This diagnostic method holds promise in replacing manual cell counting, which is time-consuming and is often unavailable in many laboratories "after hours". Use of these reagent strips may result in a significant reduction of the time from paracentesis to presumptive diagnosis and antibiotic treatment of spontaneous bacterial peritonitis.

In a small cohort, the average time saved from dipstick to laboratory results ranged from 2.73 hours (dipstick to validated result from automated counter) to 3 hours (dipstick to validated manual cell count of ascitic fluid). Although promising, this diagnostic method has not been investigated in a large-scale study.

Other ascitic fluid studies

Other studies of ascitic fluid to be considered include the following:

  • Cytology
  • Lactate level
  • pH

An ascites lactate level of more than 25 mg/dL was found to be 100% sensitive and specific in predicting active spontaneous bacterial peritonitis in a retrospective analysis. In the same study, the combination of an ascites fluid pH below 7.35 and polymorphonuclear neutrophil count above 500 cells/µL was 100% sensitive and 96% specific for spontaneous bacterial peritonitis.

A 2012 study investigated using leukocyte reagent strips in the emergency department as a means of expediting the diagnosis of spontaneous bacterial peritonitis. [15] In this prospective study, 223 patients presenting with ascites and who had paracentesis performed in the emergency department had their peritoneal fluid sent for the usual diagnostic tests, but they also had the fluid dipped with both a Uri-Quick Clini 10 strip and Multistix 10SGA. Both had at least 90% positive predictive value and 94% negative predictive value for spontaneous bacterial peritonitis when compared with the criterion standard of peritoneal fluid Gram stain and culture—thus allowing a shorter interval between diagnosis and initiation of treatment.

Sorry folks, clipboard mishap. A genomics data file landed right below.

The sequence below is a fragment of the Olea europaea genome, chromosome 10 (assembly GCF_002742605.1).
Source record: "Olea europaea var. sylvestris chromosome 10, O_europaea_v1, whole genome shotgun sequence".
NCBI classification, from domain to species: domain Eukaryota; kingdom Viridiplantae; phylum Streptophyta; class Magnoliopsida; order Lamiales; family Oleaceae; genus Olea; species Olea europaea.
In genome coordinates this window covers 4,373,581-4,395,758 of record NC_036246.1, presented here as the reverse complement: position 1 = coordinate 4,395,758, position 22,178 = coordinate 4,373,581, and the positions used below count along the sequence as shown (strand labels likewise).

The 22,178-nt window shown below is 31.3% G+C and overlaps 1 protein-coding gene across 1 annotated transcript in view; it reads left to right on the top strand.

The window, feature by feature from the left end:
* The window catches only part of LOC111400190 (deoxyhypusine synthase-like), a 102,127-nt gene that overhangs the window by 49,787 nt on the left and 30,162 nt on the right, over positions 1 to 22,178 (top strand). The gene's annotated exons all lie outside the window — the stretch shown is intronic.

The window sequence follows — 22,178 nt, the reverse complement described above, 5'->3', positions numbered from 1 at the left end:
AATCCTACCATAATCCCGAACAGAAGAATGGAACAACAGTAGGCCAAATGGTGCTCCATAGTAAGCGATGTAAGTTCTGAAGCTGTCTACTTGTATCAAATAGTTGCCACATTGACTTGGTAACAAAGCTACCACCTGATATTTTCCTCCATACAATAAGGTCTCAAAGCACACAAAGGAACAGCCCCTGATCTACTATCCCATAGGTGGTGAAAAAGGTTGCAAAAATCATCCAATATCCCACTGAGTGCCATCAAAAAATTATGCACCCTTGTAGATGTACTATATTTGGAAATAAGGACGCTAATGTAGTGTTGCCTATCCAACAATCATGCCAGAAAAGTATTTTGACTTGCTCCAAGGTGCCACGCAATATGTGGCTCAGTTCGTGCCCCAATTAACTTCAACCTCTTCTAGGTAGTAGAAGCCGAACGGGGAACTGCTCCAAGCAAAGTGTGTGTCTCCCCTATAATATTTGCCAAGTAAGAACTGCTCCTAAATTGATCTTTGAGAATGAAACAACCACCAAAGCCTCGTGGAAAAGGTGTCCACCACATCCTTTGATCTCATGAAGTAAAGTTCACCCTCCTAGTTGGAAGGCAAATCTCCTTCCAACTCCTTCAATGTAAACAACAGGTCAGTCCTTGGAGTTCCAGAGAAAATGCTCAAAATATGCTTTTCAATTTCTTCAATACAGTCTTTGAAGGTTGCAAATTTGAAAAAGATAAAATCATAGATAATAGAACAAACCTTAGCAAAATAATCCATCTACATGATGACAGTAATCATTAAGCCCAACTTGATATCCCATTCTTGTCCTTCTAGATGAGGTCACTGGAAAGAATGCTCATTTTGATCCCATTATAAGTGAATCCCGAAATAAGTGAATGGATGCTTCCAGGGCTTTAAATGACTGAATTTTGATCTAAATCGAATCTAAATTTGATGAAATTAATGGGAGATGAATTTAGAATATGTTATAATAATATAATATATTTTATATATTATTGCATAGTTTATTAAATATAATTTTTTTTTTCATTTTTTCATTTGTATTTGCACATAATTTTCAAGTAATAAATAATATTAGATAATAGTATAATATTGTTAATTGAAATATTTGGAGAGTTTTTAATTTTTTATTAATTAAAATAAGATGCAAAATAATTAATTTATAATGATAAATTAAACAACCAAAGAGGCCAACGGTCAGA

Combined ascitic fluid neutrophil count and culture

Combining the results of the ascitic fluid polymorphonuclear neutrophil (PMN) count and the ascitic fluid culture yields the following subgroups:

  • Spontaneous bacterial peritonitis
  • Culture-negative neutrocytic ascites (probable spontaneous bacterial peritonitis)
  • Monomicrobial nonneutrocytic bacterascites

Spontaneous bacterial peritonitis is noted when the PMN count is 250 cells/µL or higher, in conjunction with a positive bacterial culture result. As mentioned previously, one organism is usually identified on the culture in most cases. Obviously, these patients should receive antibiotic therapy.

Culture-negative neutrocytic ascites (probable spontaneous bacterial peritonitis) is noted when the ascitic fluid culture results are negative, but the PMN count is 250 cells/µL or higher. This may happen in as many as 50% of patients with SBP and may not actually represent a distinctly different disease entity. It may be the result of poor culturing techniques or late-stage resolving infection. Nonetheless, these patients should be treated just as aggressively as those with positive culture results.

Monomicrobial nonneutrocytic bacterascites exists when a positive culture result coexists with a PMN count of 250 cells/µL or fewer. Although this may often be the result of contamination of bacterial cultures, one study found that 38% of these patients subsequently develop spontaneous bacterial peritonitis. [16] Therefore, monomicrobial nonneutrocytic bacterascites may represent an early form of spontaneous bacterial peritonitis.

All study patients described that eventually developed spontaneous bacterial peritonitis were symptomatic. [16] For this reason, any patient suspected clinically of having spontaneous bacterial peritonitis in this setting must be treated.